"Schedule your workers the way we
tell you to or get fined."
California Democrats introduced a bill Tuesday that would require large food and retail employers to schedule workers at least two weeks in advance, or face penalties for last-minute staffing changes.
Known as the “Fair Scheduling Act,” Assembly Bill 357 was introduced by State Assembly members David Chiu, D-San Francisco, and Shirley Weber, D-San Diego. As introduced, the bill would apply to food and retail employers with 500 or more employees. It is designed to address the growing number of employers implementing “just in time” and “on-call” scheduling practices to minimize labor costs.
“Without fair and predictable work schedules, more and more Californians, particularly part-time and low-wage workers, are struggling to plan for basic life necessities, like child care or a much-needed second job,” Chiu said in a statement. “California can lead the way once again by providing for fair scheduling for the men and women on the front lines of an increasingly unequal economy.”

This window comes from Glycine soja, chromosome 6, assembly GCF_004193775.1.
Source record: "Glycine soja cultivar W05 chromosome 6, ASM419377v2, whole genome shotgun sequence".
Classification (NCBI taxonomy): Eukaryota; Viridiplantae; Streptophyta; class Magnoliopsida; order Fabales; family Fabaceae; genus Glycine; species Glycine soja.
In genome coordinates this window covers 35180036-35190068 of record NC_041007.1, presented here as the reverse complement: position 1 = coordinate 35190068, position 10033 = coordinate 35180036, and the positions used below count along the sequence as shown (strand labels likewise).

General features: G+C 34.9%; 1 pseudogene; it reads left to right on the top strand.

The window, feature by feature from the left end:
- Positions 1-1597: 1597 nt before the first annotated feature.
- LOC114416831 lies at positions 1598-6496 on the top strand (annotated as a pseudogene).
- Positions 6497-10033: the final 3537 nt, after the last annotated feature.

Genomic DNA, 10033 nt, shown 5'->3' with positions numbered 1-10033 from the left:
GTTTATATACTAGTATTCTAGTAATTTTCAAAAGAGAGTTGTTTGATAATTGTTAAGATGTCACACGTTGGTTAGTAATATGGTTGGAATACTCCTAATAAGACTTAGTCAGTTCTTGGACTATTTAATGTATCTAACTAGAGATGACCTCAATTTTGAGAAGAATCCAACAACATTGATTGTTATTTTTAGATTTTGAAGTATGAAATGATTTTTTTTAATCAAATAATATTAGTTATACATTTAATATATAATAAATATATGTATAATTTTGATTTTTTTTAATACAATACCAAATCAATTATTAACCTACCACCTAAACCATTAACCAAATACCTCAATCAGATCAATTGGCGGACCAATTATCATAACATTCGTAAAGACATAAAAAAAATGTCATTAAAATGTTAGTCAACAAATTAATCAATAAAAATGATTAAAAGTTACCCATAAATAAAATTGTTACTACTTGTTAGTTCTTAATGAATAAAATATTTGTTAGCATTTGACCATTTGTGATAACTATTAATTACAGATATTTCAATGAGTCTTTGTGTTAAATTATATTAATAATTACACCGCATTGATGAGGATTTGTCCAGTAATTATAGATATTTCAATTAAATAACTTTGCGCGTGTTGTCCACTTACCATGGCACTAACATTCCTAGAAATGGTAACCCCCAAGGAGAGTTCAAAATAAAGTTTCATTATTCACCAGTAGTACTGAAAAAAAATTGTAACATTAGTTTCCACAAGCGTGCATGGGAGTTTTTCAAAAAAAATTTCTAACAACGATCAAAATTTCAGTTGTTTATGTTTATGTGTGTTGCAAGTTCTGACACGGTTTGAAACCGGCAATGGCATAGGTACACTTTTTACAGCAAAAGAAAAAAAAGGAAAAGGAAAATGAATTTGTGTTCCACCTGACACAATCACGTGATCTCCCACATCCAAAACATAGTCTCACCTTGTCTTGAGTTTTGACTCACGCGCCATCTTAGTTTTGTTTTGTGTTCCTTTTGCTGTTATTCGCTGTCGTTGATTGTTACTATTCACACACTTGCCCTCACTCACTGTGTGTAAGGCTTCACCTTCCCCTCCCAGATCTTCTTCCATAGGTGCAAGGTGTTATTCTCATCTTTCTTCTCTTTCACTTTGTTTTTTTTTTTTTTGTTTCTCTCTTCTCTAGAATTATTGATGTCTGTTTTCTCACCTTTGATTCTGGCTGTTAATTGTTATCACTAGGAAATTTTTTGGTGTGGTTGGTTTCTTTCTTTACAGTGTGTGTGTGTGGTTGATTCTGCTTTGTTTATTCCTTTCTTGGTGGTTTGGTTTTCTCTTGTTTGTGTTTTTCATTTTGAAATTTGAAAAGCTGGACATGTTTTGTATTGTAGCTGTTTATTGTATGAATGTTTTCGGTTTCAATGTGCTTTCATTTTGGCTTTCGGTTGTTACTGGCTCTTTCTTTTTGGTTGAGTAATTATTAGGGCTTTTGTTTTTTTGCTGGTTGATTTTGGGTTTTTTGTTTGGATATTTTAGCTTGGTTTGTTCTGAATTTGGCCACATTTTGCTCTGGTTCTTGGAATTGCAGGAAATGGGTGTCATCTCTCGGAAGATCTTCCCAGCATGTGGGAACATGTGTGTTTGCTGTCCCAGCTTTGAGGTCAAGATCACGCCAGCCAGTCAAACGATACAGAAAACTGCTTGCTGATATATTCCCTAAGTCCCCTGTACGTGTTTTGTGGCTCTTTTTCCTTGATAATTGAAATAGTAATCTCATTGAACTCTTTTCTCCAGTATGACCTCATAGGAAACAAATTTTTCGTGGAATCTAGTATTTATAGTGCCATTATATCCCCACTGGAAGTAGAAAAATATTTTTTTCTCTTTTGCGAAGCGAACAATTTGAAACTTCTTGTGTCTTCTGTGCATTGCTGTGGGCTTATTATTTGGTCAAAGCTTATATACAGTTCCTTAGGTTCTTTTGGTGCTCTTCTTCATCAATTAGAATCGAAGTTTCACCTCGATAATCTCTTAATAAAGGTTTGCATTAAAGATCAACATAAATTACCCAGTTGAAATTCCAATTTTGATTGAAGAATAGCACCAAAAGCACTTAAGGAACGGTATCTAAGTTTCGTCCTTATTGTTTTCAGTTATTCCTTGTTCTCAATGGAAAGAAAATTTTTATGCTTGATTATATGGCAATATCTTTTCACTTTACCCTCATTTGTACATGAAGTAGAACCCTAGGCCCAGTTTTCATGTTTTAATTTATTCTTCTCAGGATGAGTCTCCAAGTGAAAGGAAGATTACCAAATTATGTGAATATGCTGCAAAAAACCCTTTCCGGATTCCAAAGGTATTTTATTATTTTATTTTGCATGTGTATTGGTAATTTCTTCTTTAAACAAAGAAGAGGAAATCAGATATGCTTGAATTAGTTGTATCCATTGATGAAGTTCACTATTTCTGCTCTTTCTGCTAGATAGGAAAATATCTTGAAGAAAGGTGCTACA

The lawmakers said the Great Recession has fundamentally changed California’s workforce. The state now has the largest percentage of hourly workers in the country.
Last year, Chiu, who served previously on the San Francisco Board of Supervisors, introduced a similar bill there, which takes effect in July. That bill affects employers with more than 20 employees, according to the San Francisco Chronicle.
AB 357 would require large employers to pay penalties if shifts are changed with less than two week’s notice. What those penalties would be remains to be seen. The meat of the legislation is yet to be determined, and the bill is seen as a placeholder for further development.
Matt Sutton, vice president of government affairs and public policy for the California Restaurant Association, declined to comment on the specific legislation, given that details are not yet available.
The restaurant industry is expected to vigorously oppose attempts to further regulate scheduling, which is often based on unpredictable factors that likely won’t be addressed with a one-size approach.
“We’re staffing based on customer demand and foot traffic,” Sutton said. “Even the weather could be an issue. None of that is predictable.”